Responsible budget vs. budget tricks
House Democrats have put forward a responsible budget that makes important investments in education, mental health, and economic development.
- Our budget fully funds basic education for Washington’s 1 million children
- Makes targeted investment in Early Learning and Higher Education
- Extends small business tax credits
- And repairs our broken mental health system
Unfortunately, Republicans in the Senate have released a budget that is based on one-time transfers and budget tricks. As the Seattle Times put it, “The Senate Budget…relies on likely unsustainable gimmicks and fund transfers.”
Washington taxpayers deserve more than budget tricks. Our economy is showing real strength, it’s time for responsible investments that benefit working families.
Making sure kids have a real opportunity vs. trying to educate hungry kids
The good news is that our budget and the Senate Republican’s budget make great steps towards fully funding K-12 education. The difference is we understand that what happens outside the classroom has a huge impact on a student’s performance inside the classroom.
Investments in education won’t have much of an impact if children are showing up to school hungry.
To maximize our investments in education we need to make sure children have their basic needs met. Not having things like food and shelter can hinder a child’s chances at learning, no matter how great their school is. The Senate Republican’s budget doesn’t fund important programs to keep kids fed like breakfast after the bell or state food assistance. Our budget includes programs that are necessary to truly provide opportunity for students.
We also invest significantly more in early learning. High-quality early learning is proven to be one the best investments we can make in closing the opportunity gap and ensuring the success of future generations in school, college, careers and beyond.
I believe that you get what you pay for, and I want to live in a Washington that has a great future. We need to make serious investments in our next generation to give them, and our state, the best shot at success.
Supporting Small Businesses
Because of our unfair tax structure, small business owners have to pay an unfair share of taxes.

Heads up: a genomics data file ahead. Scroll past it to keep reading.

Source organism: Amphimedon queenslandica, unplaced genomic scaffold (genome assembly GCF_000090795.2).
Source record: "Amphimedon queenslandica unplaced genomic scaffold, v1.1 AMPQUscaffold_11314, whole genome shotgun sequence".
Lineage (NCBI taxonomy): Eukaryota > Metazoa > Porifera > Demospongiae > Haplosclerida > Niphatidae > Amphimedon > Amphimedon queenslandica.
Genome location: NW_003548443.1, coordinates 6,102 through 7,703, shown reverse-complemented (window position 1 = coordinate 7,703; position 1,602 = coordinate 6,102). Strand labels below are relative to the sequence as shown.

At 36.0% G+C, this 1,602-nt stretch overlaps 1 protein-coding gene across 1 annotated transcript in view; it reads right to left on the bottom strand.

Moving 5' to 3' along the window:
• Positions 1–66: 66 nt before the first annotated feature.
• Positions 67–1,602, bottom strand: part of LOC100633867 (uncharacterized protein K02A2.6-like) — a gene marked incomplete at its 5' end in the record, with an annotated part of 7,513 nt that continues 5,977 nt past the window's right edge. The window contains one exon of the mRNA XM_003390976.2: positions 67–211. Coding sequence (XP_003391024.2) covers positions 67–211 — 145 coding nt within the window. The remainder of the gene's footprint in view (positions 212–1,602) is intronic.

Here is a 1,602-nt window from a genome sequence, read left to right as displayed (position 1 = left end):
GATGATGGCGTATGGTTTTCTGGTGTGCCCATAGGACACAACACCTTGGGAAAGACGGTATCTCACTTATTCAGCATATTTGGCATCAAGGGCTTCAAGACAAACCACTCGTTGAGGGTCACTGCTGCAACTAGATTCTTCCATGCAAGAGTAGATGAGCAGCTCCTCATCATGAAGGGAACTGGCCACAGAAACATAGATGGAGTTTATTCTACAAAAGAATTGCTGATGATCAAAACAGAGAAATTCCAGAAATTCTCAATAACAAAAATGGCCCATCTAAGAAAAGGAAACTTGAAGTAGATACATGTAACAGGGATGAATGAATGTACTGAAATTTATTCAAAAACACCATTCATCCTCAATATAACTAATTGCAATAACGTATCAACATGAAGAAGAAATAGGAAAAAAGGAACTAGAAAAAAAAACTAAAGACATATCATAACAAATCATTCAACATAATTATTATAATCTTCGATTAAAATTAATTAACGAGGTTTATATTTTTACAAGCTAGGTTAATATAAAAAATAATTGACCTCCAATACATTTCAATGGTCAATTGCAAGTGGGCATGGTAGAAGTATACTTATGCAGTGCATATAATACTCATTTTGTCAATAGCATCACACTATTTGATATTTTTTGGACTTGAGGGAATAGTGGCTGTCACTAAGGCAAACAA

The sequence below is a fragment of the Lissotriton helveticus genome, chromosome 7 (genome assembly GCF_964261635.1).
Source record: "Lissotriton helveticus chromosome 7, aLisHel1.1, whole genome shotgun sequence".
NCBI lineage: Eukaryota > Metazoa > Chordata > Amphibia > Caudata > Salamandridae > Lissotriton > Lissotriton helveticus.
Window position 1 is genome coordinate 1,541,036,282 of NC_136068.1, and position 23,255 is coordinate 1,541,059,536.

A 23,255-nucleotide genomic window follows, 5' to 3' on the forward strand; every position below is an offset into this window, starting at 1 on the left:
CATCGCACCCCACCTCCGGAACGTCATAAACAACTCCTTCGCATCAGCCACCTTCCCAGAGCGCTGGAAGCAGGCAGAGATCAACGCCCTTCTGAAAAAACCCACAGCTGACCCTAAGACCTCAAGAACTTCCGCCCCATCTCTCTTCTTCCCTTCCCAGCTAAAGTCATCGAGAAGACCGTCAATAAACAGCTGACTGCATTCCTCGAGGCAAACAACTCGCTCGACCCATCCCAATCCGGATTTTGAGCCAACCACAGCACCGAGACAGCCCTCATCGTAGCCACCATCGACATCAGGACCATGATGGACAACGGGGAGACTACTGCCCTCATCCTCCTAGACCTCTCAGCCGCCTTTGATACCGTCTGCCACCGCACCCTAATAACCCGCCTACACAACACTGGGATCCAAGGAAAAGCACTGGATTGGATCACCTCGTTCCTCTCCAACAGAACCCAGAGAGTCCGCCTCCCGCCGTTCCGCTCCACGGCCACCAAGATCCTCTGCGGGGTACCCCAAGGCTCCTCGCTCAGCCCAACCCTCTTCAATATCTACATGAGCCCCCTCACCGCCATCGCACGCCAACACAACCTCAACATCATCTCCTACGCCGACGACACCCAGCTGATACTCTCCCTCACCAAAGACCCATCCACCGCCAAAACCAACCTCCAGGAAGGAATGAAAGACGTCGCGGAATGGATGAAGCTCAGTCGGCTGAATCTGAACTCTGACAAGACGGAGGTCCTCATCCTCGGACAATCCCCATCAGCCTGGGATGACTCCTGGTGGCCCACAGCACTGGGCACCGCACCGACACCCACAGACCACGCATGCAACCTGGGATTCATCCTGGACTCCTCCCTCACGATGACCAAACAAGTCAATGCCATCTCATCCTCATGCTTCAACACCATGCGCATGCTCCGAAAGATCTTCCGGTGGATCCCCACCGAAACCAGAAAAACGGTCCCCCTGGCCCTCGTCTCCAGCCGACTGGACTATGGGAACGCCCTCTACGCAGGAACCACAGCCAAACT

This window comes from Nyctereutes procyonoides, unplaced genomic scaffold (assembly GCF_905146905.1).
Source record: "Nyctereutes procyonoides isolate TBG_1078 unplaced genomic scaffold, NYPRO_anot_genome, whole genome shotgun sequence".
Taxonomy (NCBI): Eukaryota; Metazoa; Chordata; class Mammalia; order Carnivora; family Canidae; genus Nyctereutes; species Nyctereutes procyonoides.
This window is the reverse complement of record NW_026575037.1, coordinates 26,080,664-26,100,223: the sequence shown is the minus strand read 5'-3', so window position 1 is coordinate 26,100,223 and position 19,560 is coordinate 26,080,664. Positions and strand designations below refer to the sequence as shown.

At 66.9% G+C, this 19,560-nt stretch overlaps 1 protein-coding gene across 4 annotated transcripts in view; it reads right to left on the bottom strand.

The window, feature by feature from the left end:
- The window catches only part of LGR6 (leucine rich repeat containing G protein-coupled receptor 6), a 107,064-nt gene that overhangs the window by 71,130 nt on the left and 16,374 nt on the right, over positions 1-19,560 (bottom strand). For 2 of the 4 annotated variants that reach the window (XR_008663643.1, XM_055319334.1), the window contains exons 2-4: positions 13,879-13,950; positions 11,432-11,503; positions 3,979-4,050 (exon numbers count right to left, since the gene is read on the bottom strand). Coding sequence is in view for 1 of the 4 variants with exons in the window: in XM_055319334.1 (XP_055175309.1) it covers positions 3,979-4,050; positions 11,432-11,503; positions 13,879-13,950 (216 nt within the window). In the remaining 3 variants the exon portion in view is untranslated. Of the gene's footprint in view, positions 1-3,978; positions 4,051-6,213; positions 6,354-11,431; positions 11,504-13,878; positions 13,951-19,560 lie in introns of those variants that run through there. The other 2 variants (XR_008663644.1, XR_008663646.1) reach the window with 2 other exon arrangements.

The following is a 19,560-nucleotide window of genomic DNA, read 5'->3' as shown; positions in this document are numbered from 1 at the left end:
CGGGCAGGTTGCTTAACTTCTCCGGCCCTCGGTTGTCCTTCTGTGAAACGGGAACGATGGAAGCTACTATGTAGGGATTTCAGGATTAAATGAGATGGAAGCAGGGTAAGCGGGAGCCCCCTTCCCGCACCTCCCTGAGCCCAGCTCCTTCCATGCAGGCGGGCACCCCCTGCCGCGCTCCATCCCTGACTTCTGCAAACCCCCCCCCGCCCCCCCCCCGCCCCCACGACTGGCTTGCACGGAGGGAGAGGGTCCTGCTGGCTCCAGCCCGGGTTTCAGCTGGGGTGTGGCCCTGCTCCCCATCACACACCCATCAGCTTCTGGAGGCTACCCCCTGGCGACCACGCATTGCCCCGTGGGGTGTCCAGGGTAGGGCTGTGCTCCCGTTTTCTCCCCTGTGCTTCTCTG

We’re going to get Washington back to business by nearly doubling the small service business B&O tax credit, while asking wealthier corporations to pay more of their fair share. This proposal will mean that 70% of small businesses will either pay $0 or a reduced rate in business & occupation taxes.
At the same time, we’re reinstating the 1.8 percent tax rate for larger service businesses, which is what the rate was during the Great Recession and almost 1 percent lower than it was two decades ago.
Under our plan, B&O taxes are eliminated for an additional 15,000 business each year. That’s a major reduction for middle-class families and entrepreneurs who are trying to grow their new businesses. Washington has a long history of entrepreneurs with bold ideas, and by nearly doubling the small business tax credit we are making it easier for people with big ideas to succeed.
Why don’t Republicans want to help workers?
Amid all the commotion going on around the budget process, another legislative deadline has passed and a bunch of bills have met the end of the road. With the exception of bills necessary to implement the budget, all bills that did not get voted out of committee will move no further in the legislative process this year.
I was disappointed that the Republican chair of the Senate Committee on Commerce & Labor stopped a trio of bills that would have helped working families.
House Bill 1355 would have increased the statewide minimum wage to $12 an hour by phasing it in over four years. Too many hard-working Washingtonians are making choices between paying for rent and buying food. The economy is recovering but the effects are not reaching the middle and working class. It doesn’t have to be this way. We know that raising the minimum wage will help families work their way out of poverty and economic hardship. It also stimulates local economies, because employees will have more money to spend in local shops and businesses.
I have heard from many people in our community who can’t afford to lose a day’s pay to stay home when they or their kids are sick. I don’t want someone who is sick to be at work, getting other employees and customers sick. And I certainly don’t want kids to come to school sick because their parents can’t take a day off. House Bill 1356 would have changed all of this by requiring paid sick and safe leave for most employees.
Even today, in 2015, Washington women make 79 cents for every dollar a man earns. This is true even when you take experience and education into consideration. Washington’s Equal Pay Act is over 70 years old and clearly isn’t working. House Bill 1646 would give the Equal Pay Act some teeth, allowing women to ask about their colleague’s wages and prohibiting retaliation if an employee is trying to get equal pay.
These steps would help create an economy that works for everyone, not just the wealthy few. They may have been stopped this year but the pressure is growing and they will pick up again in the next session.
Thank you for reading this update. Keep your calls and emails coming, I look forward to your feedback.